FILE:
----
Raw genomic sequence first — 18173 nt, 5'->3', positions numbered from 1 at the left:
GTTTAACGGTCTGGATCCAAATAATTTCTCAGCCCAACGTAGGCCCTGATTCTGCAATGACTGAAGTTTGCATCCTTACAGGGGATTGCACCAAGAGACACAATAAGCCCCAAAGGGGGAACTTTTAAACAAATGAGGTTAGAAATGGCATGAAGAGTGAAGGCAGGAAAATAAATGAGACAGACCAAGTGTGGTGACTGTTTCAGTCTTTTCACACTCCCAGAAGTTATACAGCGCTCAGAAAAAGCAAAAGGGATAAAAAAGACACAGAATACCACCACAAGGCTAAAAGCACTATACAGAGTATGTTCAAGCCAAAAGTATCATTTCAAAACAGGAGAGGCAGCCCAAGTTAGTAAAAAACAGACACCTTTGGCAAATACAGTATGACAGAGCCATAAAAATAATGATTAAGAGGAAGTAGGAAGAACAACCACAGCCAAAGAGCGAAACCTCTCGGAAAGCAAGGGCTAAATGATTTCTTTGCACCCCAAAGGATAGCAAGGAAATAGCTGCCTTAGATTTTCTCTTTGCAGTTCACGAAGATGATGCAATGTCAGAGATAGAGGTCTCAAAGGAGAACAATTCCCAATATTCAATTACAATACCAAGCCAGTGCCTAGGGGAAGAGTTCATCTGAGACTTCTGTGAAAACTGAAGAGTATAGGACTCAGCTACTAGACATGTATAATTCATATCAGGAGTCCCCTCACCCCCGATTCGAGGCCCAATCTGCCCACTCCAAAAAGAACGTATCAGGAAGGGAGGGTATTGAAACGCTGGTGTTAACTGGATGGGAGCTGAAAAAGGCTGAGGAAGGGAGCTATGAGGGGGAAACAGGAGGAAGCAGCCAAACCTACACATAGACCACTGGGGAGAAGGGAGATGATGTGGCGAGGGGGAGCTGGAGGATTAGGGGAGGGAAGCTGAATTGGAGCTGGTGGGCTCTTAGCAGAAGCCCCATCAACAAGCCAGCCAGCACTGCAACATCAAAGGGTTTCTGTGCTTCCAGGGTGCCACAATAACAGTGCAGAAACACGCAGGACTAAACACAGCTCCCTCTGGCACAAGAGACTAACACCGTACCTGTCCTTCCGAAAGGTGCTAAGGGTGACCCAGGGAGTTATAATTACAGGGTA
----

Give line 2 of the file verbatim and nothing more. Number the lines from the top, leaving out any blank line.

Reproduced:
GTTTAACGGTCTGGATCCAAATAATTTCTCAGCCCAACGTAGGCCCTGATTCTGCAATGACTGAAGTTTGCATCCTTACAGGGGATTGCACCAAGAGACACAATAAGCCCCAAAGGGGGAACTTTTAAACAAATGAGGTTAGAAATGGCATGAAGAGTGAAGGCAGGAAAATAAATGAGACAGACCAAGTGTGGTGACTGTTTCAGTCTTTTCACACTCCCAGAAGTTATACAGCGCTCAGAAAAAGCAAAAGGGATAAAAAAGACACAGAATACCACCACAAGGCTAAAAGCACTATACAGAGTATGTTCAAGCCAAAAGTATCATTTCAAAACAGGAGAGGCAGCCCAAGTTAGTAAAAAACAGACACCTTTGGCAAATACAGTATGACAGAGCCATAAAAATAATGATTAAGAGGAAGTAGGAAGAACAACCACAGCCAAAGAGCGAAACCTCTCGGAAAGCAAGGGCTAAATGATTTCTTTGCACCCCAAAGGATAGCAAGGAAATAGCTGCCTTAGATTTTCTCTTTGCAGTTCACGAAGATGATGCAATGTCAGAGATAGAGGTCTCAAAGGAGAACAATTCCCAATATTCAATTACAATACCAAGCCAGTGCCTAGGGGAAGAGTTCATCTGAGACTTCTGTGAAAACTGAAGAGTATAGGACTCAGCTACTAGACATGTATAATTCATATCAGGAGTCCCCTCACCCCCGATTCGAGGCCCAATCTGCCCACTCCAAAAAGAACGTATCAGGAAGGGAGGGTATTGAAACGCTGGTGTTAACTGGATGGGAGCTGAAAAAGGCTGAGGAAGGGAGCTATGAGGGGGAAACAGGAGGAAGCAGCCAAACCTACACATAGACCACTGGGGAGAAGGGAGATGATGTGGCGAGGGGGAGCTGGAGGATTAGGGGAGGGAAGCTGAATTGGAGCTGGTGGGCTCTTAGCAGAAGCCCCATCAACAAGCCAGCCAGCACTGCAACATCAAAGGGTTTCTGTGCTTCCAGGGTGCCACAATAACAGTGCAGAAACACGCAGGACTAAACACAGCTCCCTCTGGCACAAGAGACTAACACCGTACCTGTCCTTCCGAAAGGTGCTAAGGGTGACCCAGGGAGTTATAATTACAGGGTA